An excellent transitional first year at the Australian Centre for Neutron Scattering

2016 has been a very productive transitional first year for the Australian Centre for Neutron Scattering (ACNS), formerly part of the Bragg Institute. The OPAL reactor has operated at 99.4% reliability for excess of 300 days in 2016 and our neutron beam instruments operated with an availability of 97.2%. We hosted in excess of 500 users for over 1300 visits to perform experiments utilising our world-class facilities in 2016. User feedback continues at high levels, both in terms of volume and in terms of scores given for our service.

As of 31 December 2016, ACNS staff have published a total of 174 refereed journal articles in 2016, and gave a total of 35 invited talks at major national and international conferences in North America, Europe, Asia, Australia and New Zealand. To date, 727 refereed articles from the ACNS neutron-beam instruments have been published, 128 of them in this calendar year. Industrial research and engagement continues to increase with 45% of merit-based proposals identifying a specific industrial relevance.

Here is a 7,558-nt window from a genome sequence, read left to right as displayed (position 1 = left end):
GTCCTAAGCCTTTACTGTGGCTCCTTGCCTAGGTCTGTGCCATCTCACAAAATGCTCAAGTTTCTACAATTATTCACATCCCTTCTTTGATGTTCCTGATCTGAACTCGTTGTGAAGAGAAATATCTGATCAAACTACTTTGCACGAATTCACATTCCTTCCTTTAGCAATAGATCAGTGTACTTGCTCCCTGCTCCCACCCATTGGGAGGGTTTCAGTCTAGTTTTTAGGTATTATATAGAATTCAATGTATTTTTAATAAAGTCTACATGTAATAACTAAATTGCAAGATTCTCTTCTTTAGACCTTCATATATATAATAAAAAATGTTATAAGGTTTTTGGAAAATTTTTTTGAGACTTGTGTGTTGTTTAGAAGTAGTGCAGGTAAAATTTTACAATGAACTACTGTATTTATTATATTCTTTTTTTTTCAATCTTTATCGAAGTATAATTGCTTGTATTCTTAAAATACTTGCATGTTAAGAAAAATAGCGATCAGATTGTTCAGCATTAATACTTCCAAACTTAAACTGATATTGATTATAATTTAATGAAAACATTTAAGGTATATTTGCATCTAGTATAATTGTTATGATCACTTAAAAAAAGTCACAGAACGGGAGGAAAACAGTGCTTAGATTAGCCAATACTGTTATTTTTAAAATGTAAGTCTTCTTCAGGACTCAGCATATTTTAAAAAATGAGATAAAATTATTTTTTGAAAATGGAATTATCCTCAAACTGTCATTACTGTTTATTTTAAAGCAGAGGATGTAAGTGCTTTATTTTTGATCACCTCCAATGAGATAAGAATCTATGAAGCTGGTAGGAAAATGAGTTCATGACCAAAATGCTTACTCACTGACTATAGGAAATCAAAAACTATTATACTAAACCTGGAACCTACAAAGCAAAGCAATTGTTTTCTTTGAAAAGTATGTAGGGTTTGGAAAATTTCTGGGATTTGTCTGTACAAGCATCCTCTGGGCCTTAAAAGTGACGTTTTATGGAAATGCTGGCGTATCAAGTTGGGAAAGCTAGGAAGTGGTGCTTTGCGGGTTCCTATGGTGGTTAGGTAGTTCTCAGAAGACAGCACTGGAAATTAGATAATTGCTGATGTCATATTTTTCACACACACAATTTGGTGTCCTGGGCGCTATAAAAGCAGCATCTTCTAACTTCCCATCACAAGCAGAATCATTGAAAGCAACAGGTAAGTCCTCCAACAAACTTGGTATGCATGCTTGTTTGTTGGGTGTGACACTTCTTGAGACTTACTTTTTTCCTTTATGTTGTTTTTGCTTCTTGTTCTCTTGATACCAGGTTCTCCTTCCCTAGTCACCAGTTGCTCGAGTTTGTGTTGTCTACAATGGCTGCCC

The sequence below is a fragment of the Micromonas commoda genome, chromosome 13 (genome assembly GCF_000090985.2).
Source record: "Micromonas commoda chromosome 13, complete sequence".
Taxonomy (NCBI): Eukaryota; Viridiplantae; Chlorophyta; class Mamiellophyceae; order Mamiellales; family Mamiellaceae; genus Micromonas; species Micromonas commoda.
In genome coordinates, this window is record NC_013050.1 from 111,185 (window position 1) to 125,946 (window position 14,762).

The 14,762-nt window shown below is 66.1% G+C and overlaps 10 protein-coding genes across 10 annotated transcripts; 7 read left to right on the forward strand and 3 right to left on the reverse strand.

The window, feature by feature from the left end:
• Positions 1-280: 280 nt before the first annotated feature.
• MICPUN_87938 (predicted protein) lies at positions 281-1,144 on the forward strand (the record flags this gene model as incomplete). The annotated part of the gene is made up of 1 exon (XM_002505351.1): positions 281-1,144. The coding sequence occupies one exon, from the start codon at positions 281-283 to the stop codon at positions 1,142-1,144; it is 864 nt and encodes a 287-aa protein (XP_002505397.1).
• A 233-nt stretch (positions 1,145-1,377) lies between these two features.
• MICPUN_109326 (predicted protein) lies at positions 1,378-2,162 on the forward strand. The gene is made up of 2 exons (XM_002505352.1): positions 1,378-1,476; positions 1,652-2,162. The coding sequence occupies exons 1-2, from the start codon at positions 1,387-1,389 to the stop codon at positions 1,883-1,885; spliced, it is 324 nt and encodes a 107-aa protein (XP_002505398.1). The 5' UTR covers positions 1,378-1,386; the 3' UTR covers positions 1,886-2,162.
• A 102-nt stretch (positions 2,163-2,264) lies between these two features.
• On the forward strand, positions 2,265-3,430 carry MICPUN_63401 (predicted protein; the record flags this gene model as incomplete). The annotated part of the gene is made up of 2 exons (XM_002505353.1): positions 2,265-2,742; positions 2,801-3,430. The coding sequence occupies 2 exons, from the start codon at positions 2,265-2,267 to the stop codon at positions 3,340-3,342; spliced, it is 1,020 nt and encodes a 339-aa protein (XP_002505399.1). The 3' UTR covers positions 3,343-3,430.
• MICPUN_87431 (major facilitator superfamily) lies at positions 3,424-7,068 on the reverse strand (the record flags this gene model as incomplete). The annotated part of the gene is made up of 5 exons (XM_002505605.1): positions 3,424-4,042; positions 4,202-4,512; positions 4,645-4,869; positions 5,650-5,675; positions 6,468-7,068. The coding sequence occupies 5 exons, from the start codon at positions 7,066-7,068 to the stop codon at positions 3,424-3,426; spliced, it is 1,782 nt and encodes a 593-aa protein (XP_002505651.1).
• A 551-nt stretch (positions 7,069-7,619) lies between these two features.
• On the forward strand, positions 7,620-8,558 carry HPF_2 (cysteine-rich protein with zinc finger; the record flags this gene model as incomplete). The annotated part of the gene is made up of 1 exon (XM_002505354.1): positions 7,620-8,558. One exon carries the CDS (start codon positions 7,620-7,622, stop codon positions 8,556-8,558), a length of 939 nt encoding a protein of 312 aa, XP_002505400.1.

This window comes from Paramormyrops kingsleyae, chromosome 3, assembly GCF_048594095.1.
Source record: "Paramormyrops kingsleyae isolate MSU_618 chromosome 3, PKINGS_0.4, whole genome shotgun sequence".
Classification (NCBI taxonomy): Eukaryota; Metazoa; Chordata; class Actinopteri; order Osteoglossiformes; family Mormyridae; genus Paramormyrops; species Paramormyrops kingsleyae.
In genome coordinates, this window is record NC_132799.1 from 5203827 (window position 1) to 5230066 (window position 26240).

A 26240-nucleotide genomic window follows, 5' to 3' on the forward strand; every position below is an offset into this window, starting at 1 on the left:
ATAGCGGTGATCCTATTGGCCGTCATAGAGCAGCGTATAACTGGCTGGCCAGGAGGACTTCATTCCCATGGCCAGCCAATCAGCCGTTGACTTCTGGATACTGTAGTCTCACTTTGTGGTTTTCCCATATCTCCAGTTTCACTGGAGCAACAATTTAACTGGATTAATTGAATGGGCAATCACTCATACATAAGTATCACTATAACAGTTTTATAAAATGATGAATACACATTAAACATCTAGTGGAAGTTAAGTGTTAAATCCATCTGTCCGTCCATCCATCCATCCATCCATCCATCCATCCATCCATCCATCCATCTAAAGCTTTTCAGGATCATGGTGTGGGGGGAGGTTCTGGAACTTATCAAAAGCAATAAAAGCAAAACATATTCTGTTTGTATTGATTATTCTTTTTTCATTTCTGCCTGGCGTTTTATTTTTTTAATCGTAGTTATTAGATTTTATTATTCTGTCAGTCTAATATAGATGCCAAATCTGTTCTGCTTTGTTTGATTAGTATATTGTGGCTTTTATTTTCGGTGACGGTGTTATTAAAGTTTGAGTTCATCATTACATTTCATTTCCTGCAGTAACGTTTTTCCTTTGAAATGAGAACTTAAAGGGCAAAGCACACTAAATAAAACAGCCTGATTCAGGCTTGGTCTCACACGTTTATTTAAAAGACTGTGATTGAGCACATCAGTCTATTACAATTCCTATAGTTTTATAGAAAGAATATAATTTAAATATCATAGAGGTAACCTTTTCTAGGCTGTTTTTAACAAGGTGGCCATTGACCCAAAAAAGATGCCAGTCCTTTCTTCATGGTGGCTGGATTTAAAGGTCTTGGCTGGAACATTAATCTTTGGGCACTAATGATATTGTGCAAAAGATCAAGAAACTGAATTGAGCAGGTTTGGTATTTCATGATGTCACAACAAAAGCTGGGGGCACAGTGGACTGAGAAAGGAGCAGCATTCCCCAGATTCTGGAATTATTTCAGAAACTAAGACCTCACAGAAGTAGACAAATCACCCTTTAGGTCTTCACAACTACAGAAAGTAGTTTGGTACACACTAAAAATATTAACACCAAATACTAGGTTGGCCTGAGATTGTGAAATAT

OPAL's 13th instrument (EMU) was awarded its operating licence in June 2016, and the 14th instrument, SPATZ (formerly known as BioRef), is presently making the long sea voyage from the Helmholtz-Zentrum Berlin. Planning is also underway with the OPAL Reactor Operations for installation of the in-pile components of the thermal neutron guide, TG2, which should serve at least two additional instruments.

2016 has been an excellent year of progress, despite the uncertainty of the restructure in the first few months.

Published: 31/12/2016

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